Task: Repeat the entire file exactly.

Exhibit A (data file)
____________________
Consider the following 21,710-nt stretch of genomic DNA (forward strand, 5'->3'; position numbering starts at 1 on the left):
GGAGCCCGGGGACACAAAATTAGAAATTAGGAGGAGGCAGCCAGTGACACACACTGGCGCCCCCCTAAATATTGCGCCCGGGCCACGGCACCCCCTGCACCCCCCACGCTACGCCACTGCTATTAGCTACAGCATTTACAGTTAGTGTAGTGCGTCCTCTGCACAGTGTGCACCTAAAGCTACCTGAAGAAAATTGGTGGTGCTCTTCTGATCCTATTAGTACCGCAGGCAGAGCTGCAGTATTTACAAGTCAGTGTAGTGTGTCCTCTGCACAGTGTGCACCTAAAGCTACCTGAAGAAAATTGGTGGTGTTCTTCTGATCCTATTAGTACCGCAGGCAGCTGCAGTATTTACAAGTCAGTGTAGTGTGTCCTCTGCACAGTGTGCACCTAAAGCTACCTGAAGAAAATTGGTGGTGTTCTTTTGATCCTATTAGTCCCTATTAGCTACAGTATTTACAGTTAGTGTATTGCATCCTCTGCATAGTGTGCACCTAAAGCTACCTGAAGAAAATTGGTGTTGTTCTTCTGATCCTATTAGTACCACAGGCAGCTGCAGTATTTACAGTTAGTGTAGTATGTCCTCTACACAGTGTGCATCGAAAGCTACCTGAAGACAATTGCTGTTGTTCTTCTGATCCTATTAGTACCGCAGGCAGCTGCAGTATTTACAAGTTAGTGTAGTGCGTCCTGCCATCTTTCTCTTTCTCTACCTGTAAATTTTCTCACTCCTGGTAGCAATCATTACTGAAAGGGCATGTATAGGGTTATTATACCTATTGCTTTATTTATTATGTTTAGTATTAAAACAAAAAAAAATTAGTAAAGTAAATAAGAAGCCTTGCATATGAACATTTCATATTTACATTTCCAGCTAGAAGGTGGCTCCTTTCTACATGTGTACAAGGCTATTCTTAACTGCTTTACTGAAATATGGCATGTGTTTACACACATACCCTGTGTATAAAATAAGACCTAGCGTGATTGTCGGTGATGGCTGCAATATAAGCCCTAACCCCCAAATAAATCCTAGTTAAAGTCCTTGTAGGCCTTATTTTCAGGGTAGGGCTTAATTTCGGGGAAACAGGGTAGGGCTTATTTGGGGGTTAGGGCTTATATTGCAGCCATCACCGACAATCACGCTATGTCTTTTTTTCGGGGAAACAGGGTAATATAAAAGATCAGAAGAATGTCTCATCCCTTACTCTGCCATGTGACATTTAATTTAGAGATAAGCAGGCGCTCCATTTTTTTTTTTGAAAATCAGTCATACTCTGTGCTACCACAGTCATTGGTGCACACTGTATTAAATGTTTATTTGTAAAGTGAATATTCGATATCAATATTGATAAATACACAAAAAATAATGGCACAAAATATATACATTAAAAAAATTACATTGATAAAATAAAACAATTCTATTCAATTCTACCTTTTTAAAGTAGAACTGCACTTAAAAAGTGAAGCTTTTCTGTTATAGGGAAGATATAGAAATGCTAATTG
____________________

Consider the following 21,710-nt stretch of genomic DNA (forward strand, 5'->3'; position numbering starts at 1 on the left):
GGAGCCCGGGGACACAAAATTAGAAATTAGGAGGAGGCAGCCAGTGACACACACTGGCGCCCCCCTAAATATTGCGCCCGGGCCACGGCACCCCCTGCACCCCCCACGCTACGCCACTGCTATTAGCTACAGCATTTACAGTTAGTGTAGTGCGTCCTCTGCACAGTGTGCACCTAAAGCTACCTGAAGAAAATTGGTGGTGCTCTTCTGATCCTATTAGTACCGCAGGCAGAGCTGCAGTATTTACAAGTCAGTGTAGTGTGTCCTCTGCACAGTGTGCACCTAAAGCTACCTGAAGAAAATTGGTGGTGTTCTTCTGATCCTATTAGTACCGCAGGCAGCTGCAGTATTTACAAGTCAGTGTAGTGTGTCCTCTGCACAGTGTGCACCTAAAGCTACCTGAAGAAAATTGGTGGTGTTCTTTTGATCCTATTAGTCCCTATTAGCTACAGTATTTACAGTTAGTGTATTGCATCCTCTGCATAGTGTGCACCTAAAGCTACCTGAAGAAAATTGGTGTTGTTCTTCTGATCCTATTAGTACCACAGGCAGCTGCAGTATTTACAGTTAGTGTAGTATGTCCTCTACACAGTGTGCATCGAAAGCTACCTGAAGACAATTGCTGTTGTTCTTCTGATCCTATTAGTACCGCAGGCAGCTGCAGTATTTACAAGTTAGTGTAGTGCGTCCTGCCATCTTTCTCTTTCTCTACCTGTAAATTTTCTCACTCCTGGTAGCAATCATTACTGAAAGGGCATGTATAGGGTTATTATACCTATTGCTTTATTTATTATGTTTAGTATTAAAACAAAAAAAAATTAGTAAAGTAAATAAGAAGCCTTGCATATGAACATTTCATATTTACATTTCCAGCTAGAAGGTGGCTCCTTTCTACATGTGTACAAGGCTATTCTTAACTGCTTTACTGAAATATGGCATGTGTTTACACACATACCCTGTGTATAAAATAAGACCTAGCGTGATTGTCGGTGATGGCTGCAATATAAGCCCTAACCCCCAAATAAATCCTAGTTAAAGTCCTTGTAGGCCTTATTTTCAGGGTAGGGCTTAATTTCGGGGAAACAGGGTAGGGCTTATTTGGGGGTTAGGGCTTATATTGCAGCCATCACCGACAATCACGCTATGTCTTTTTTTCGGGGAAACAGGGTAATATAAAAGATCAGAAGAATGTCTCATCCCTTACTCTGCCATGTGACATTTAATTTAGAGATAAGCAGGCGCTCCATTTTTTTTTTTGAAAATCAGTCATACTCTGTGCTACCACAGTCATTGGTGCACACTGTATTAAATGTTTATTTGTAAAGTGAATATTCGATATCAATATTGATAAATACACAAAAAATAATGGCACAAAATATATACATTAAAAAAATTACATTGATAAAATAAAACAATTCTATTCAATTCTACCTTTTTAAAGTAGAACTGCACTTAAAAAGTGAAGCTTTTCTGTTATAGGGAAGATATAGAAATGCTAATTG